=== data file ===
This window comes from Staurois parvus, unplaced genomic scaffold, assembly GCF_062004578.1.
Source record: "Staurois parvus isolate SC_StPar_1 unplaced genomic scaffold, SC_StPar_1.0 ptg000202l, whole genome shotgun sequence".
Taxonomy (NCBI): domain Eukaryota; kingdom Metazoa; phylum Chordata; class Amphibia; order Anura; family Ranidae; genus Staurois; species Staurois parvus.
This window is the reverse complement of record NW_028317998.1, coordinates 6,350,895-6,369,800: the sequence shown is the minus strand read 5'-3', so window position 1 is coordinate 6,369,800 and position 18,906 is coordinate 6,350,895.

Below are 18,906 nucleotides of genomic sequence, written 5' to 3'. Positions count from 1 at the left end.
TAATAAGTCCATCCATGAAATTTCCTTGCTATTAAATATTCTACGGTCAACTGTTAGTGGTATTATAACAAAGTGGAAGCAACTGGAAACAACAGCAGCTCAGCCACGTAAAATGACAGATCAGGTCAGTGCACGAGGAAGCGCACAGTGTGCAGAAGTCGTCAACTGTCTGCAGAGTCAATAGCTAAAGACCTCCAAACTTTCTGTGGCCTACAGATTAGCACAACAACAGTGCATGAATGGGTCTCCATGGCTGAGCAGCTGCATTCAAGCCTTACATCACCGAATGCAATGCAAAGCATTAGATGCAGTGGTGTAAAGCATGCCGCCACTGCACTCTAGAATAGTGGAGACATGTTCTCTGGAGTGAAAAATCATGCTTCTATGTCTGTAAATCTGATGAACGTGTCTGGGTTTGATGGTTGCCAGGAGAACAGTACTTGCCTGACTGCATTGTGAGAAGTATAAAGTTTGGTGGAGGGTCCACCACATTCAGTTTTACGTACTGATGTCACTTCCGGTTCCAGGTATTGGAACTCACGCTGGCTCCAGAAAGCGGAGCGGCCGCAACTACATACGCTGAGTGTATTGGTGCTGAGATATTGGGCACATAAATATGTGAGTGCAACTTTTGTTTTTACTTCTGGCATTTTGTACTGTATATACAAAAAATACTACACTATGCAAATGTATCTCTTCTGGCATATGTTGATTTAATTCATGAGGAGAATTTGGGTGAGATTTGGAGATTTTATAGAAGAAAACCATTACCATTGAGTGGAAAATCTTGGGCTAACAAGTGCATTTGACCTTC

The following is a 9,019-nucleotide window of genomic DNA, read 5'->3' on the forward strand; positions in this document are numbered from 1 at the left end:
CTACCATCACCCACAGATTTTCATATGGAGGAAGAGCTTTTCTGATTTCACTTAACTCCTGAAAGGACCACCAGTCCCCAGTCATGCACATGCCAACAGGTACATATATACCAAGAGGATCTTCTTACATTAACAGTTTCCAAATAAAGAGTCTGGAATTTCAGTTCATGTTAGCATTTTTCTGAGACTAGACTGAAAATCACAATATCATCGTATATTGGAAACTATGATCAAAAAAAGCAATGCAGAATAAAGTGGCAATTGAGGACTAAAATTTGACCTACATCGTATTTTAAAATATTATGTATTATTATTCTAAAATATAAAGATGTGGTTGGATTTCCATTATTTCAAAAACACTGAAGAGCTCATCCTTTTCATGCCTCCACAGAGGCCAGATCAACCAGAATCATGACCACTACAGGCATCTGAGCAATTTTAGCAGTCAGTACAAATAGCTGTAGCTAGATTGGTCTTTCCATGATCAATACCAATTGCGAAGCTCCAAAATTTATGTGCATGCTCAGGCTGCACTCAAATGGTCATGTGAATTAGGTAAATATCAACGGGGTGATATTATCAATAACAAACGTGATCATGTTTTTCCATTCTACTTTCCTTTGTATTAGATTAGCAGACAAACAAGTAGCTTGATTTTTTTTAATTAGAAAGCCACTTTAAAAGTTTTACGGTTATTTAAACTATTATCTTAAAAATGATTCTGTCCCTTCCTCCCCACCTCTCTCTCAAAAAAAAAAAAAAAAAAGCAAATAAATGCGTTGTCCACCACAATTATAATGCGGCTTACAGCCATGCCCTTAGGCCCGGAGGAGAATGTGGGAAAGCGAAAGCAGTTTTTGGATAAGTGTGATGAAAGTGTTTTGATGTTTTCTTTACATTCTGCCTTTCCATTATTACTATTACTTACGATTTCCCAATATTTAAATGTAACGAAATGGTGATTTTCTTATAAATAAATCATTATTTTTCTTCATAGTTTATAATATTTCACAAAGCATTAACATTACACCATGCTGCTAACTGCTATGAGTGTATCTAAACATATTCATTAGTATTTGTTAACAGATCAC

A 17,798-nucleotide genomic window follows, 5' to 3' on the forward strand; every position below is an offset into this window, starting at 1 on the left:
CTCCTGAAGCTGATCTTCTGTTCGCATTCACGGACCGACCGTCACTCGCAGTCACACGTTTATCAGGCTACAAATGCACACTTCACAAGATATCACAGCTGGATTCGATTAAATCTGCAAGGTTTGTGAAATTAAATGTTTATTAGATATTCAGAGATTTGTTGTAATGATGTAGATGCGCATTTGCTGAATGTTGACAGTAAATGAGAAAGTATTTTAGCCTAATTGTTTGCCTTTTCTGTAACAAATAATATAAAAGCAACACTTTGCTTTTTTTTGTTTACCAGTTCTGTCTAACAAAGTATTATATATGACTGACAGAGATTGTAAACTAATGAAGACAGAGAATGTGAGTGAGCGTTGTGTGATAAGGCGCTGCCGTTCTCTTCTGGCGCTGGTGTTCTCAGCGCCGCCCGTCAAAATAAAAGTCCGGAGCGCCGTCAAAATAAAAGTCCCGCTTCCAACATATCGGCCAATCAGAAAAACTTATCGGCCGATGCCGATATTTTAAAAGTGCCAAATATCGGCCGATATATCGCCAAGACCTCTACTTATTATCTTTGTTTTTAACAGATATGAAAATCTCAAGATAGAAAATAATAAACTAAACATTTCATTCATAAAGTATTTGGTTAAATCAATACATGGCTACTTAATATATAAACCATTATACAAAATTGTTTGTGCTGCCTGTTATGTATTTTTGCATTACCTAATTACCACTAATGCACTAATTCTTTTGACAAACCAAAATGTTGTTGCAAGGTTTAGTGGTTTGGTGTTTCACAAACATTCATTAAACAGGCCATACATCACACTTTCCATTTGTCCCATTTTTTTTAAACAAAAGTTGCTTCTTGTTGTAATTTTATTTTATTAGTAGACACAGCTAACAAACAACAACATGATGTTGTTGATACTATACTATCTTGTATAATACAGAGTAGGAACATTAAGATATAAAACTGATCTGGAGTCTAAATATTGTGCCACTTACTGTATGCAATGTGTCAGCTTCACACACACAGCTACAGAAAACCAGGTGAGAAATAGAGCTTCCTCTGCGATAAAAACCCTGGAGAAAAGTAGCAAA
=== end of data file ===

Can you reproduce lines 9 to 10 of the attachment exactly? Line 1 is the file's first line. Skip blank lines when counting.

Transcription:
A 17,798-nucleotide genomic window follows, 5' to 3' on the forward strand; every position below is an offset into this window, starting at 1 on the left:
CTCCTGAAGCTGATCTTCTGTTCGCATTCACGGACCGACCGTCACTCGCAGTCACACGTTTATCAGGCTACAAATGCACACTTCACAAGATATCACAGCTGGATTCGATTAAATCTGCAAGGTTTGTGAAATTAAATGTTTATTAGATATTCAGAGATTTGTTGTAATGATGTAGATGCGCATTTGCTGAATGTTGACAGTAAATGAGAAAGTATTTTAGCCTAATTGTTTGCCTTTTCTGTAACAAATAATATAAAAGCAACACTTTGCTTTTTTTTGTTTACCAGTTCTGTCTAACAAAGTATTATATATGACTGACAGAGATTGTAAACTAATGAAGACAGAGAATGTGAGTGAGCGTTGTGTGATAAGGCGCTGCCGTTCTCTTCTGGCGCTGGTGTTCTCAGCGCCGCCCGTCAAAATAAAAGTCCGGAGCGCCGTCAAAATAAAAGTCCCGCTTCCAACATATCGGCCAATCAGAAAAACTTATCGGCCGATGCCGATATTTTAAAAGTGCCAAATATCGGCCGATATATCGCCAAGACCTCTACTTATTATCTTTGTTTTTAACAGATATGAAAATCTCAAGATAGAAAATAATAAACTAAACATTTCATTCATAAAGTATTTGGTTAAATCAATACATGGCTACTTAATATATAAACCATTATACAAAATTGTTTGTGCTGCCTGTTATGTATTTTTGCATTACCTAATTACCACTAATGCACTAATTCTTTTGACAAACCAAAATGTTGTTGCAAGGTTTAGTGGTTTGGTGTTTCACAAACATTCATTAAACAGGCCATACATCACACTTTCCATTTGTCCCATTTTTTTTAAACAAAAGTTGCTTCTTGTTGTAATTTTATTTTATTAGTAGACACAGCTAACAAACAACAACATGATGTTGTTGATACTATACTATCTTGTATAATACAGAGTAGGAACATTAAGATATAAAACTGATCTGGAGTCTAAATATTGTGCCACTTACTGTATGCAATGTGTCAGCTTCACACACACAGCTACAGAAAACCAGGTGAGAAATAGAGCTTCCTCTGCGATAAAAACCCTGGAGAAAAGTAGCAAA